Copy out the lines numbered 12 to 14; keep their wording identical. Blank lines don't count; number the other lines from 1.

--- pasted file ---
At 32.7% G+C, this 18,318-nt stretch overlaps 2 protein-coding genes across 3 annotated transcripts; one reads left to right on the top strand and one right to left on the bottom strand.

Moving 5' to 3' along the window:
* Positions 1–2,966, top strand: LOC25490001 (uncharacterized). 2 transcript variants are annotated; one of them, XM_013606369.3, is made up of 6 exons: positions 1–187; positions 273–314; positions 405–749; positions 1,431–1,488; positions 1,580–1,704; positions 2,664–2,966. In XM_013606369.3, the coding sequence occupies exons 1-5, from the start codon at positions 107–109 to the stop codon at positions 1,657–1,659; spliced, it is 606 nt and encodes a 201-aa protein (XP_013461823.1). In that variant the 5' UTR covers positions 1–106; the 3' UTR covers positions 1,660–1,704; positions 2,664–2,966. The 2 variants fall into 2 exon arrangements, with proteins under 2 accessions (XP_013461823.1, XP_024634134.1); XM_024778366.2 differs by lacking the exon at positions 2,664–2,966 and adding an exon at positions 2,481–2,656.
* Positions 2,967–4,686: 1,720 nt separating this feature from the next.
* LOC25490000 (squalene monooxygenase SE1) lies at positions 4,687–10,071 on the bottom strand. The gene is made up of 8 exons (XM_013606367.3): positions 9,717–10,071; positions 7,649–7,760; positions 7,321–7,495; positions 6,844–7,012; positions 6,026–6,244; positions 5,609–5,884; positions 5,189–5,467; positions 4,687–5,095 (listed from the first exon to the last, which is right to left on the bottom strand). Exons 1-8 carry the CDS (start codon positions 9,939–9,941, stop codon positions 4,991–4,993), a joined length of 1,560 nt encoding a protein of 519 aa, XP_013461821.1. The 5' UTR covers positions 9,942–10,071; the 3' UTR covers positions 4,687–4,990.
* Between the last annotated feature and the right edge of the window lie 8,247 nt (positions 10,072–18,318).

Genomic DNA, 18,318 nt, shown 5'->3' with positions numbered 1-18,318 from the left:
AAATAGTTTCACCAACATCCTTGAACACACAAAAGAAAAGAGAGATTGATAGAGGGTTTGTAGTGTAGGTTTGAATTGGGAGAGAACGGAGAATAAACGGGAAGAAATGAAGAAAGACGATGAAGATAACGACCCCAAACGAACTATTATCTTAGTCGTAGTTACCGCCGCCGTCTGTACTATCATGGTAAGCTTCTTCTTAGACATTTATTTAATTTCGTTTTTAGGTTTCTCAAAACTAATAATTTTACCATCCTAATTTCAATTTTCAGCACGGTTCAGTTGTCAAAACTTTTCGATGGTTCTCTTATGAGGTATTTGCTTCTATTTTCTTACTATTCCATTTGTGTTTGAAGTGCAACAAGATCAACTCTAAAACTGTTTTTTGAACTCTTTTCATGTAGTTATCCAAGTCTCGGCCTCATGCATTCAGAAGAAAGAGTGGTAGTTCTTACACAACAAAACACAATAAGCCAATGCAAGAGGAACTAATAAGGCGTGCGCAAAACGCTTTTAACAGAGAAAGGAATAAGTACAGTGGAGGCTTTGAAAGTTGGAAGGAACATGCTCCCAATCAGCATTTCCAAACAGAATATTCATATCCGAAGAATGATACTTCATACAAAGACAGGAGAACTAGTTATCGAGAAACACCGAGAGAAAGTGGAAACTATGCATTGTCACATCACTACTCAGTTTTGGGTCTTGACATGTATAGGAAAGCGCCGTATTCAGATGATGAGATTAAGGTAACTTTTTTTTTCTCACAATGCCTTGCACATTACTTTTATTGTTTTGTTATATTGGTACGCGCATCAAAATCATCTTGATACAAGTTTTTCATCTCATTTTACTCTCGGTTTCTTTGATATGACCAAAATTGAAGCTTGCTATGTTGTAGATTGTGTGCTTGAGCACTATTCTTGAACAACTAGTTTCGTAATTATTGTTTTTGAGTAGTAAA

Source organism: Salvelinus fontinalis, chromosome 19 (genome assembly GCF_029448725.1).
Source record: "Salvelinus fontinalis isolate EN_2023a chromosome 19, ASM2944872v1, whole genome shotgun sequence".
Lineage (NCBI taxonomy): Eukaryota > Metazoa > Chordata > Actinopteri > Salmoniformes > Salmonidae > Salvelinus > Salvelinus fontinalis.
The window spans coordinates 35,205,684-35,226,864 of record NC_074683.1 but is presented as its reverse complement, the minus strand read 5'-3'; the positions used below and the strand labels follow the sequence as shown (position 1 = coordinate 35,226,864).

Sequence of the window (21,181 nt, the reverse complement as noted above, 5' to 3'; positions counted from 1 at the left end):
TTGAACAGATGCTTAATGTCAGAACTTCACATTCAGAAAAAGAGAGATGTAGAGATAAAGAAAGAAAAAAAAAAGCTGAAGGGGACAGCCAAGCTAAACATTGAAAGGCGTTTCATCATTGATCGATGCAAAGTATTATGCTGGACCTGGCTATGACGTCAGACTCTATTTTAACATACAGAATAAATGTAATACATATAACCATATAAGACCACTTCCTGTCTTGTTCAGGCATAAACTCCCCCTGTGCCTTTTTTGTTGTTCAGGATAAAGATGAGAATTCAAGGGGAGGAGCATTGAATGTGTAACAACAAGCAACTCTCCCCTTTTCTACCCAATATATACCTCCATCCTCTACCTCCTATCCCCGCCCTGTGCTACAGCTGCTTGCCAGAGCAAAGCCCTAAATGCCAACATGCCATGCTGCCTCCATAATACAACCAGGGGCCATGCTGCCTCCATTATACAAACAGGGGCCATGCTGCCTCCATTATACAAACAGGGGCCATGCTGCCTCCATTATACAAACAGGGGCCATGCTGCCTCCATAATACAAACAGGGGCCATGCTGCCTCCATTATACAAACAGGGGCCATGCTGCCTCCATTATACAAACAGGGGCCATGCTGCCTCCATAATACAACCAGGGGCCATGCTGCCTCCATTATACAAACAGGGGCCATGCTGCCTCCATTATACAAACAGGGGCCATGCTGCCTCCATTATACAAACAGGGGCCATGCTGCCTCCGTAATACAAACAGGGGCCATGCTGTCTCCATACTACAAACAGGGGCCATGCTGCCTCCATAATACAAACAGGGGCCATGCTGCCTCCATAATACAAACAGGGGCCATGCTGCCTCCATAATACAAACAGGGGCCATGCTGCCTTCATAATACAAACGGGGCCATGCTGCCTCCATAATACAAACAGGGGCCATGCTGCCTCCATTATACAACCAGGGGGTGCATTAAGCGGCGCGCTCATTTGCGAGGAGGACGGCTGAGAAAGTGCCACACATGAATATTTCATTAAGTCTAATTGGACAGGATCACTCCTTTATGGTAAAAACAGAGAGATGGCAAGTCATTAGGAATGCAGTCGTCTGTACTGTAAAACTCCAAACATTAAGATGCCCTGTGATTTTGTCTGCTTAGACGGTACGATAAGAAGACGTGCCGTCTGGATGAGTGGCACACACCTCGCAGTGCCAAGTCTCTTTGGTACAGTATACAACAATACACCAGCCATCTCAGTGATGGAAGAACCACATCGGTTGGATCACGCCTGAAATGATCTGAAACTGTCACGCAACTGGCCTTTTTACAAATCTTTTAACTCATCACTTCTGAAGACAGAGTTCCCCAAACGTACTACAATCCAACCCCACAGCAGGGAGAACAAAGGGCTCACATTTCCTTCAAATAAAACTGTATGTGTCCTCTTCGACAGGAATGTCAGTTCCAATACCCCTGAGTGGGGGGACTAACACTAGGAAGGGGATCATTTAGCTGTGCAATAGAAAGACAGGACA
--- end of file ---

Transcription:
The window spans coordinates 35,205,684-35,226,864 of record NC_074683.1 but is presented as its reverse complement, the minus strand read 5'-3'; the positions used below and the strand labels follow the sequence as shown (position 1 = coordinate 35,226,864).

Sequence of the window (21,181 nt, the reverse complement as noted above, 5' to 3'; positions counted from 1 at the left end):
TTGAACAGATGCTTAATGTCAGAACTTCACATTCAGAAAAAGAGAGATGTAGAGATAAAGAAAGAAAAAAAAAAGCTGAAGGGGACAGCCAAGCTAAACATTGAAAGGCGTTTCATCATTGATCGATGCAAAGTATTATGCTGGACCTGGCTATGACGTCAGACTCTATTTTAACATACAGAATAAATGTAATACATATAACCATATAAGACCACTTCCTGTCTTGTTCAGGCATAAACTCCCCCTGTGCCTTTTTTGTTGTTCAGGATAAAGATGAGAATTCAAGGGGAGGAGCATTGAATGTGTAACAACAAGCAACTCTCCCCTTTTCTACCCAATATATACCTCCATCCTCTACCTCCTATCCCCGCCCTGTGCTACAGCTGCTTGCCAGAGCAAAGCCCTAAATGCCAACATGCCATGCTGCCTCCATAATACAACCAGGGGCCATGCTGCCTCCATTATACAAACAGGGGCCATGCTGCCTCCATTATACAAACAGGGGCCATGCTGCCTCCATTATACAAACAGGGGCCATGCTGCCTCCATAATACAAACAGGGGCCATGCTGCCTCCATTATACAAACAGGGGCCATGCTGCCTCCATTATACAAACAGGGGCCATGCTGCCTCCATAATACAACCAGGGGCCATGCTGCCTCCATTATACAAACAGGGGCCATGCTGCCTCCATTATACAAACAGGGGCCATGCTGCCTCCATTATACAAACAGGGGCCATGCTGCCTCCGTAATACAAACAGGGGCCATGCTGTCTCCATACTACAAACAGGGGCCATGCTGCCTCCATAATACAAACAGGGGCCATGCTGCCTCCATAATACAAACAGGGGCCATGCTGCCTCCATAATACAAACAGGGGCCATGCTGCCTTCATAATACAAACGGGGCCATGCTGCCTCCATAATACAAACAGGGGCCATGCTGCCTCCATTATACAACCAGGGGGTGCATTAAGCGGCGCGCTCATTTGCGAGGAGGACGGCTGAGAAAGTGCCACACATGAATATTTCATTAAGTCTAATTGGACAGGATCACTCCTTTATGGTAAAAACAGAGAGATGGCAAGTCATTAGGAATGCAGTCGTCTGTACTGTAAAACTCCAAACATTAAGATGCCCTGTGATTTTGTCTGCTTAGACGGTACGATAAGAAGACGTGCCGTCTGGATGAGTGGCACACACCTCGCAGTGCCAAGTCTCTTTGGTACAGTATACAACAATACACCAGCCATCTCAGTGATGGAAGAACCACATCGGTTGGATCACGCCTGAAATGATCTGAAACTGTCACGCAACTGGCCTTTTTACAAATCTTTTAACTCATCACTTCTGAAGACAGAGTTCCCCAAACGTACTACAATCCAACCCCACAGCAGGGAGAACAAAGGGCTCACATTTCCTTCAAATAAAACTGTATGTGTCCTCTTCGACAGGAATGTCAGTTCCAATACCCCTGAGTGGGGGGACTAACACTAGGAAGGGGATCATTTAGCTGTGCAATAGAAAGACAGGACA